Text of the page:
It has taken a trip abroad, to Disneyland Paris, to make some of the realities of life with an autistic son more apparent. Once we had left the sanctuary of home (our ‘bunker’) he seemed to become more autistic than usual.
B’s world is fairly structured and familiar. Nursery, home, the local shopping centre, a few favourite indoor play areas and a handful of relative’s homes are the places he spends his time. These are familiar and predictable, as is B’s behaviour. There are places he doesn’t like (the supermarket- I’m with you on that one, kid) that are necessary visits but can be prepared for. I wouldn’t say he dislikes going to new places at all, it’s more that he responds differently to them and we struggle to ‘get it right’ with him.
Disneyland was like this. I should point out that, overall, the experience was very positive. Both boys loved the place and had many fantastic experiences. Once again, the disability fast-pass was a god-send, not only for jumping queues but for getting better access to parades. B has a great enthusiasm for rides and of course the whole place is pretty magical if you’re three, autistic or not.
So what was the problem? Perhaps it was the fact that we were spending every waking hour with the children- no ‘golden hour’ at the end of the day this week. Perhaps it was the claustrophobia of a tiny hotel room with nowhere to hide? This makes it sound like I don’t like my children! I really do like them! In fact, I’d say we went into the experience with our eyes wide open and fully prepared. As tired, hot and bothered as we often were, I don’t think the difficulties stemmed from us as parents.
I think that, outside the comfort zone of our home, B’s quirks, traits and challenging behaviours were amplified. There was a great deal of stimming, lots of contradictory, argumentative talk, lots of running off. Basic behavioural issues. But actually, the problems run a little deeper than these issues.
Something I found deeply upsetting was B’s response to some of the situations he was in. Clearly he spent a lot of his time having great fun, but equally there were many times when he seemed oblivious to what was going on around him. He didn’t ‘get’ it. For example, on the last evening we had a meal with various Disney characters. B’s brother was utterly spellbound by the experience- I have never seen him smile so much as when Mickey danced with him or Captain Hook pinched his nose. And B? There was some smiling going on, but mostly he seemed utterly oblivious to it all. How many times have I heard the phrase ‘in his own little world’? This was so true of his reaction, and difficult to watch. He was as happy dancing with himself as he was with any of the characters. The same is true of the parades. Who knows what was going through his mind, but he did not engage with the experience in any real way. He just seemed to watch it, rather dispassionately.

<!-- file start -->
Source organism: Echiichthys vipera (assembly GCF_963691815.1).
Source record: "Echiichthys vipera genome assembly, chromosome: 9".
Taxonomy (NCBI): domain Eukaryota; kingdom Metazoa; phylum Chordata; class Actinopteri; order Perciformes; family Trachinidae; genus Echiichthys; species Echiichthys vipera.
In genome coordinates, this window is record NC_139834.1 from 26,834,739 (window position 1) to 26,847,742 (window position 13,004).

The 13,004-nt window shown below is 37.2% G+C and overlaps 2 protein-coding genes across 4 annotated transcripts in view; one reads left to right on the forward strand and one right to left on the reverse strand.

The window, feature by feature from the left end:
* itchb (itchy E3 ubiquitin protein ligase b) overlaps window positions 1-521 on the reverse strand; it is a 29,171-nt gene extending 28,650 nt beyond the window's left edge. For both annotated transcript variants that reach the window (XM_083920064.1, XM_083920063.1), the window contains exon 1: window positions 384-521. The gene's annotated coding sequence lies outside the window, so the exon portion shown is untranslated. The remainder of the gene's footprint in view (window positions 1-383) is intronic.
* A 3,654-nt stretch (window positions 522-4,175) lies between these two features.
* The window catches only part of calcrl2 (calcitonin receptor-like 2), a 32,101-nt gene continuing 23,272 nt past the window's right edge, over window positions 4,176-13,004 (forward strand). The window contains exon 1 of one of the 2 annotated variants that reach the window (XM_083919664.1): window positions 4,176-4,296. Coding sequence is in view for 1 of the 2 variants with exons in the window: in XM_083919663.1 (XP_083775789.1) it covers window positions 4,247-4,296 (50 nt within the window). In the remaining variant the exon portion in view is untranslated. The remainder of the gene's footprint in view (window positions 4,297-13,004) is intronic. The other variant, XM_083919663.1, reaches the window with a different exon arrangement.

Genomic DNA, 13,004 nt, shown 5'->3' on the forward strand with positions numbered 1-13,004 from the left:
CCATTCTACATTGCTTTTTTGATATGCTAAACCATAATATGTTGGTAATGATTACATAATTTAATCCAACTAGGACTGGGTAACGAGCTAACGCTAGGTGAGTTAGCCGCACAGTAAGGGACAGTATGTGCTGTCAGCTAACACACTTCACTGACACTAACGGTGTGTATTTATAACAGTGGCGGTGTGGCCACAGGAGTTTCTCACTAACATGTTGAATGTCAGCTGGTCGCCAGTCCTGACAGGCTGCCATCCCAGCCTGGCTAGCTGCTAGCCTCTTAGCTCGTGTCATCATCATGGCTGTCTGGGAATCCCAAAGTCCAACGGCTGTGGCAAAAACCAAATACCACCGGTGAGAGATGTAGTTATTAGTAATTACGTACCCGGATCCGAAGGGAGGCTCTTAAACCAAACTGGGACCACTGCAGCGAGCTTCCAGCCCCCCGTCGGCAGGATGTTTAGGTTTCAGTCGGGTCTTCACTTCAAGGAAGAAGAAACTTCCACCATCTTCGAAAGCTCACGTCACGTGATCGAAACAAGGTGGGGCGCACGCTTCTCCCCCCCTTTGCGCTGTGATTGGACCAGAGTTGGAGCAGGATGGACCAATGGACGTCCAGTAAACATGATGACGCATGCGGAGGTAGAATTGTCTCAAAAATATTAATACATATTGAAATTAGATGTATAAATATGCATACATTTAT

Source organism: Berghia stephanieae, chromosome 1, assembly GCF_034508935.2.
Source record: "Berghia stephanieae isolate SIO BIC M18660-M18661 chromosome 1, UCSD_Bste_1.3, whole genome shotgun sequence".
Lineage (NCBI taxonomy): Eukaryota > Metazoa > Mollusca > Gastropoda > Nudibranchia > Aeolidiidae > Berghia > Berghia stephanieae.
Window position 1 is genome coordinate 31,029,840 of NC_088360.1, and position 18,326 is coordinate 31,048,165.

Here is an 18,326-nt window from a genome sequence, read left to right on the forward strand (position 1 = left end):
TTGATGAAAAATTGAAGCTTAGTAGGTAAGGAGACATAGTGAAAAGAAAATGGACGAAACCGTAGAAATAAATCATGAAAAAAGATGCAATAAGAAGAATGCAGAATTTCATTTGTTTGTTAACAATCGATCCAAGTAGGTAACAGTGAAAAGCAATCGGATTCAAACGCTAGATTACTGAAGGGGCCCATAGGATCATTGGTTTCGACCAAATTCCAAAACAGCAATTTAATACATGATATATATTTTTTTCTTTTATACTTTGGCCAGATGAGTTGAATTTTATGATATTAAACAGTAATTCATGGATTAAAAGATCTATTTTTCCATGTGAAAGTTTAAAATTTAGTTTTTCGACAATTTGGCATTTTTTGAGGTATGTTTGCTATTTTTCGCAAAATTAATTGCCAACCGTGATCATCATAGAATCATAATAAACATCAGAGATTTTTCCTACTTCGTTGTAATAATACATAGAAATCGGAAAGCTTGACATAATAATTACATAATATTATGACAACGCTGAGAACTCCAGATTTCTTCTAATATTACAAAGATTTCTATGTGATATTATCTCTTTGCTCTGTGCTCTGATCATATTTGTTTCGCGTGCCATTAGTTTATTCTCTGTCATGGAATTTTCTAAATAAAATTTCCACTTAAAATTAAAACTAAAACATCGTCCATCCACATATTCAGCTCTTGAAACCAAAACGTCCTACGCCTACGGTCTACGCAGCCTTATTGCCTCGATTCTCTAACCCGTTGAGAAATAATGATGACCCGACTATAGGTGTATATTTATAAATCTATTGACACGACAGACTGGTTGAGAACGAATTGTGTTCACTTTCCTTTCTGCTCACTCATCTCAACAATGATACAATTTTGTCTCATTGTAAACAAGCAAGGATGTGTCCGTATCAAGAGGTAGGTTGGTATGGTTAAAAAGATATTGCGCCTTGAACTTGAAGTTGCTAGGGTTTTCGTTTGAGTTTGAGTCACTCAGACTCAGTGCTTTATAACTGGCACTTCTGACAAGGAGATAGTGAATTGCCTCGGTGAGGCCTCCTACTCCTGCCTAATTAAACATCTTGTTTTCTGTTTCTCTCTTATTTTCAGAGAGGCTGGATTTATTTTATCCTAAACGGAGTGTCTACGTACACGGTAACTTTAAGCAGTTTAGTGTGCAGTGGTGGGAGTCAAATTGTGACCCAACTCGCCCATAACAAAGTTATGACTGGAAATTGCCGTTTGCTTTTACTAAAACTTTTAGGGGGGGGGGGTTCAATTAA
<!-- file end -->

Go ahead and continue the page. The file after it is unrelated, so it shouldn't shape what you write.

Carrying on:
Being away from home, particularly somewhere like Disneyland, means lots of eating in public places. Breakfast in the hotel each day was an ordeal that is best forgotten. B simply did not cope with the demands of sitting in one place. Being noisy is one thing- I don’t let people staring bother me- but running around in such places is dangerous. Furthermore he ate virtually nothing. It was a similar situation when we had to eat in restaurants on the evenings. He just can’t do it.
Using the ‘fast pass’ meant that we were constantly running into the same people (“it’s a small world after all”), including one mother and her autistic son who looked about fifteen years old. It was hard not to think, ‘is this us in twelve years time?’ Clearly the boy was hugely dependent on his mom. I am afraid of this. And yet, like so many ASD parents I have encountered, she seemed utterly at ease and completely able to cope with the situation. I’m not there yet, but all you people out there who cope so well are an inspiration and give me hope for the future.
Of course, standing next to someone in a queue in no way qualifies you to be able to figure them out. A friend commented recently on my strength and ability to deal with the situation. But she’s wrong. I don’t feel strong and I struggle to cope. I guess I must not appear that way. Who knows what the woman stood next to me and her son have been through to reach where they are now.
When we got home, and the kids were finally in bed, my wife collapsed into tears and poured her heart out about how she feels. It is not my place to disclose things personal to her here, but she did not say anything I have not thought myself at one stage or another. I could find nothing to say to her. I could have offered a platitude like ‘It’ll be alright’ but I would not have meant it. I’d like to put it all down to exhaustion- we were on our knees- but I don’t have to be tired to be thinking the sort of things my wife cried about.
We’re ‘back to normal’ now. Back in the bunker and the safe routines. I’m glad we went to Disneyland; it was mostly great. It’s a trip we can learn from and, for all the horrible bits, it taught us something about being B’s parents.
Tonight, at bedtime, I told B a bedtime story about visiting Disneyland. As I recounted things we’d done, I saw his eyes light up and a smile spread across his face. That is why we went to Disneyland.